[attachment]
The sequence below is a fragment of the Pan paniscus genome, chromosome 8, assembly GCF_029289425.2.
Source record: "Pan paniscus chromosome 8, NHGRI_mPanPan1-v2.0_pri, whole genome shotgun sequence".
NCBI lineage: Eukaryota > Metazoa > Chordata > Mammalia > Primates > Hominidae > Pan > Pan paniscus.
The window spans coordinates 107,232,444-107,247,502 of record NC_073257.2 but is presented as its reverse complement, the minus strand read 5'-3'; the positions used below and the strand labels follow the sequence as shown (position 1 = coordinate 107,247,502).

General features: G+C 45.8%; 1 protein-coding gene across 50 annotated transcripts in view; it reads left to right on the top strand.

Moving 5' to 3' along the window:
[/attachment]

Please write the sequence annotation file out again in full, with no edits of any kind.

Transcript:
The sequence below is a fragment of the Pan paniscus genome, chromosome 8, assembly GCF_029289425.2.
Source record: "Pan paniscus chromosome 8, NHGRI_mPanPan1-v2.0_pri, whole genome shotgun sequence".
NCBI lineage: Eukaryota > Metazoa > Chordata > Mammalia > Primates > Hominidae > Pan > Pan paniscus.
The window spans coordinates 107,232,444-107,247,502 of record NC_073257.2 but is presented as its reverse complement, the minus strand read 5'-3'; the positions used below and the strand labels follow the sequence as shown (position 1 = coordinate 107,247,502).

General features: G+C 45.8%; 1 protein-coding gene across 50 annotated transcripts in view; it reads left to right on the top strand.

Moving 5' to 3' along the window: